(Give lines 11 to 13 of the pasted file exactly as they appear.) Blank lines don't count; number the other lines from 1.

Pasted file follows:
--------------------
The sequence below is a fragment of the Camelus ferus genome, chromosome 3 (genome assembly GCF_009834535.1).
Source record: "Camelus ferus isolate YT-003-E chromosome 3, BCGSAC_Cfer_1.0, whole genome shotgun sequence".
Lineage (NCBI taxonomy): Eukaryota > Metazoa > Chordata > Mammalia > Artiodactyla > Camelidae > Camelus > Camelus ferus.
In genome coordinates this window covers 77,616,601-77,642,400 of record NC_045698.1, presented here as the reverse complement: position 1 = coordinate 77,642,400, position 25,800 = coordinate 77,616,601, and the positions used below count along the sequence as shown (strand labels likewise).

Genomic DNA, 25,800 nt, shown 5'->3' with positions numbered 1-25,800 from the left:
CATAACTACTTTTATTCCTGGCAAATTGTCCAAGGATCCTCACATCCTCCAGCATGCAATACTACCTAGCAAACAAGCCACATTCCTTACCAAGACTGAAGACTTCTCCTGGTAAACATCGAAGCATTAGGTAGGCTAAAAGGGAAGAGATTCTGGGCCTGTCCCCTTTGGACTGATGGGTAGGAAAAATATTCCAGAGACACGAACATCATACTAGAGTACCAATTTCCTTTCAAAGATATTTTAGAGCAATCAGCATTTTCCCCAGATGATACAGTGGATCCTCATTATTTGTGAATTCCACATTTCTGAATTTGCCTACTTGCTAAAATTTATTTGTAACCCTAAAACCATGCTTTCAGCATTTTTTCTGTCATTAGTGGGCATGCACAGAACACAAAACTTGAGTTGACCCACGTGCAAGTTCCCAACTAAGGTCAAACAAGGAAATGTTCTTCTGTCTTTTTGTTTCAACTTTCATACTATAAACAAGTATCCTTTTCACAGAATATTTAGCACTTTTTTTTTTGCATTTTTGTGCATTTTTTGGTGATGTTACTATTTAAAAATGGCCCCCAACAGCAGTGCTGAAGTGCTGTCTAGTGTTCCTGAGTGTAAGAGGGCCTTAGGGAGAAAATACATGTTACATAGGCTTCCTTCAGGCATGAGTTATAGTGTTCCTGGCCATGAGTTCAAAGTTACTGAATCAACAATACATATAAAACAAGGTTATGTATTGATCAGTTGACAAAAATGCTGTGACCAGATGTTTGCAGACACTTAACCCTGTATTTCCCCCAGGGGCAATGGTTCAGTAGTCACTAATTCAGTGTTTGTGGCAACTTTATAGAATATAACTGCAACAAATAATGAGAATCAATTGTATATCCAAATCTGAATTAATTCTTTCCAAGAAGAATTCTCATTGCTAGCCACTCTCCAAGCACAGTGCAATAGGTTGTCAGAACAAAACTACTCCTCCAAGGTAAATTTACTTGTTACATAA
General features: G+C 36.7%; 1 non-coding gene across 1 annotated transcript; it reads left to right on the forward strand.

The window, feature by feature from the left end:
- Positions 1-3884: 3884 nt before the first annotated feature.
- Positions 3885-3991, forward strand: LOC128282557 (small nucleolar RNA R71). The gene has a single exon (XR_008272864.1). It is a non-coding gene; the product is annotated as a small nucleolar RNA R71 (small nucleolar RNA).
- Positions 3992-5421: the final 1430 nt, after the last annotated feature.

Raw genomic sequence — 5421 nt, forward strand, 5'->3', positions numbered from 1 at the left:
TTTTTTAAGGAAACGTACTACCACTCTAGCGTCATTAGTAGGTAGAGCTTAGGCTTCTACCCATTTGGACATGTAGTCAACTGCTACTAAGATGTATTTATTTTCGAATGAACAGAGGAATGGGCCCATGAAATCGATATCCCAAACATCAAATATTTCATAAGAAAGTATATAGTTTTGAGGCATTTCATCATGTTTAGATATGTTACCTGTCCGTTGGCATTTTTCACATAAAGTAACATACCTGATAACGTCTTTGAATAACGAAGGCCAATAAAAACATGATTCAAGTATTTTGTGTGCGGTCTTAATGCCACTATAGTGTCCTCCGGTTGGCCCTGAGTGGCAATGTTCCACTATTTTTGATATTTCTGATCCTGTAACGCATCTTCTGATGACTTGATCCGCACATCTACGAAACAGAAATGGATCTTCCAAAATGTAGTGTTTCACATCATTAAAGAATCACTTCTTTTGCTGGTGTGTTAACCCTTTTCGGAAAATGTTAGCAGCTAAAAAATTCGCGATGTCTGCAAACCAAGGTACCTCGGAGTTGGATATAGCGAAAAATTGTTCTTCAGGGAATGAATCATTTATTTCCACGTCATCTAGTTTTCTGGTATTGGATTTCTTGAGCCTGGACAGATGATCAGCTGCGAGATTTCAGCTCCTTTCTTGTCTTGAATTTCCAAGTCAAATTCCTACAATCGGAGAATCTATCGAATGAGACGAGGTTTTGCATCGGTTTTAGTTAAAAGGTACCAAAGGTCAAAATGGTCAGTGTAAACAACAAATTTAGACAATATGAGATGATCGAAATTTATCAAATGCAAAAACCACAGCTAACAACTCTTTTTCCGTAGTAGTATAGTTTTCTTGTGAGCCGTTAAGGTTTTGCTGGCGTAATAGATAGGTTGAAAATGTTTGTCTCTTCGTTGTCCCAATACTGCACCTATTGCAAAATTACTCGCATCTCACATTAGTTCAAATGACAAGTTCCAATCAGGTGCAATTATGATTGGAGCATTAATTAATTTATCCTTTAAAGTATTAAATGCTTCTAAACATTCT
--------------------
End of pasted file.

- Positions 3992-5421: the final 1430 nt, after the last annotated feature.

Raw genomic sequence — 5421 nt, forward strand, 5'->3', positions numbered from 1 at the left:
TTTTTTAAGGAAACGTACTACCACTCTAGCGTCATTAGTAGGTAGAGCTTAGGCTTCTACCCATTTGGACATGTAGTCAACTGCTACTAAGATGTATTTATTTTCGAATGAACAGAGGAATGGGCCCATGAAATCGATATCCCAAACATCAAATATTTCATAAGAAAGTATATAGTTTTGAGGCATTTCATCATGTTTAGATATGTTACCTGTCCGTTGGCATTTTTCACATAAAGTAACATACCTGATAACGTCTTTGAATAACGAAGGCCAATAAAAACATGATTCAAGTATTTTGTGTGCGGTCTTAATGCCACTATAGTGTCCTCCGGTTGGCCCTGAGTGGCAATGTTCCACTATTTTTGATATTTCTGATCCTGTAACGCATCTTCTGATGACTTGATCCGCACATCTACGAAACAGAAATGGATCTTCCAAAATGTAGTGTTTCACATCATTAAAGAATCACTTCTTTTGCTGGTGTGTTAACCCTTTTCGGAAAATGTTAGCAGCTAAAAAATTCGCGATGTCTGCAAACCAAGGTACCTCGGAGTTGGATATAGCGAAAAATTGTTCTTCAGGGAATGAATCATTTATTTCCACGTCATCTAGTTTTCTGGTATTGGATTTCTTGAGCCTGGACAGATGATCAGCTGCGAGATTTCAGCTCCTTTCTTGTCTTGAATTTCCAAGTCAAATTCCTACAATCGGAGAATCTATCGAATGAGACGAGGTTTTGCATCGGTTTTAGTTAAAAGGTACCAAAGGTCAAAATGGTCAGTGTAAACAACAAATTTAGACAATATGAGATGATCGAAATTTATCAAATGCAAAAACCACAGCTAACAACTCTTTTTCCGTAGTAGTATAGTTTTCTTGTGAGCCGTTAAGGTTTTGCTGGCGTAATAGATAGGTTGAAAATGTTTGTCTCTTCGTTGTCCCAATACTGCACCTATTGCAAAATTACTCGCATCTCACATTAGTTCAAATGACAAGTTCCAATCAGGTGCAATTATGATTGGAGCATTAATTAATTTATCCTTTAAAGTATTAAATGCTTCTAAACATTCT